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Published August 31st, 2022
The story behind one volunteer commissioner with nearly 30 years of service to Lafayette
Alison Hill shows off some long beans growing in the Lafayettte Community Garden. Photo provided

There are more than 6,700 miles between Lafayette and New Zealand but, according to longtime Lafayette resident, Alison Hill, they are, in many ways, very much alike.
Having grown up in New Zealand, Hill describes her hometown as a "very outdoorsy place," where she hiked, spent time "out in the wild," and gardened alongside her mother. When Hill and her husband moved to the Bay Area more than 50 years ago, they looked for a similar environment. They found it in Lafayette. "We actually had been looking to buy something in the Oakland/Berkeley hills," Hill recalls. "As hard is as it may be to believe now, Lafayette was more affordable. It was a more modest community back then."
Hill raised two children and worked as a college registrar at several local colleges. She also quickly became involved in her new hometown, doing what she loved most - being outdoors.
She first began volunteering on the Lafayette Parks, Trails & Recreation Commission, serving on the Trails subcommittee; her tenure has lasted almost 30 years so far. As part of their duties, Hill, along with her subcommittee peers, check all the Lafayette trails on a quarterly basis to determine if any maintenance is required. They do minor pruning and cleaning up leaves and look for potential new trails and procure easements, if needed, so trails can be built.
Lafayette has seven city-managed trails, plus a trail network in the Community Park, totaling approximately 16 miles of trails. A new trail at the end of Rose Lane and Happy Valley is currently being constructed. Hill hiked this trail in the spring and reports that there were "all kinds of lovely wildflowers up there."
She also joined the local Lafayette hiking group, which, at the time, was led by Kay Peterson, who developed the first Lafayette Trails Master Plan. Eventually Hill took over, leading the hiking group for more than 15 years. It was a big job - she created the hikes, deciding what trails to hike, always keeping in mind that her goal was to show people the many trails we have close by. And she always hiked a trail on her own before taking a group. "Even if it's a trail I knew well," she said, "I wanted to make sure a tree hadn't fallen or there hadn't been a slide which could make the hike more difficult or impossible to complete."
Considering all the trails Hill has hiked, and she says she has hiked just about every one in the area, her favorite in the cooler weather is Mount Diablo and at this time of year, when the weather is warmer, she prefers Briones where there are more shady spots.
Hill also volunteers at the Lafayette Community Garden; her team works on planting and caring for the spring and fall crops. "It's the greatest place with the nicest people," she says.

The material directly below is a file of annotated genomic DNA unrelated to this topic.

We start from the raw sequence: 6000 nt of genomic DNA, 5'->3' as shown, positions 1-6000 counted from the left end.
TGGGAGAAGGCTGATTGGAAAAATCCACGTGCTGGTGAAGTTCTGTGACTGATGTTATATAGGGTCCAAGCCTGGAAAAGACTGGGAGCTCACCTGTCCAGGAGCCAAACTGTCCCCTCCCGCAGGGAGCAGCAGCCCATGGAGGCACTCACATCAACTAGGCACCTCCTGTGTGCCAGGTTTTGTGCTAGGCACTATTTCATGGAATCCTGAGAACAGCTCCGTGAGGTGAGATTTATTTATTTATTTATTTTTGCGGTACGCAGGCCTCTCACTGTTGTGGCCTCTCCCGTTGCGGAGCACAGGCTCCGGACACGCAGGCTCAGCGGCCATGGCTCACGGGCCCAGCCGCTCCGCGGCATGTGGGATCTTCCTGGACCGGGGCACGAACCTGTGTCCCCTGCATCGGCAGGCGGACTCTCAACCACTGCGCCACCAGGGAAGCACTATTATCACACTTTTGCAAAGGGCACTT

All of these volunteer roles go hand in hand with what Hill says she loves most: "appreciating nature, noticing plants, birds and wildlife." Her current passion - native plantings - continues along this same line. "As we deal with the drought and climate change, it's so much wiser to have native plants that don't require a lot of water," she states.
Her large Lafayette garden has been evolving over the years to now being filled almost totally with native and drought tolerant plants. "In the spring, it's gloriously covered in flowers," she proudly says. "I can sit in my yard and smell the honey from my manzanita flowers."
Hill taught herself about native planting, with the help of books (one she highly recommends is "California Native Plants for the Garden"); websites (her favorite is bringingbackthenatives.net); and, of course, friends and mentors. "It's a lot of trial and error," Hill admits when talking about what to plant. She claims her philosophy is simple: "If it's too much work or doesn't work, forget it. Find something else."
With autumn approaching, this is the time to start thinking about what natives to plant. A quick online search provides suggestions for hundreds of native plants which would do well in our mediterranean-like climate. Manzanita, penstemon, toyon, vine maple, lupine and California poppy are a few recommended by local gardeners.
"You need to work with nature as to when native plants should be planted. They're designed for our climate. The best time to get them in the ground is once the weather starts to cool down," Hill explains. "Cooler weather and hopefully rain will get them off to a good start." They need to be watered lightly for a few years until they are established. After that, they will do what a native plant is expected to do, she says: "Mostly survive on what nature provides."

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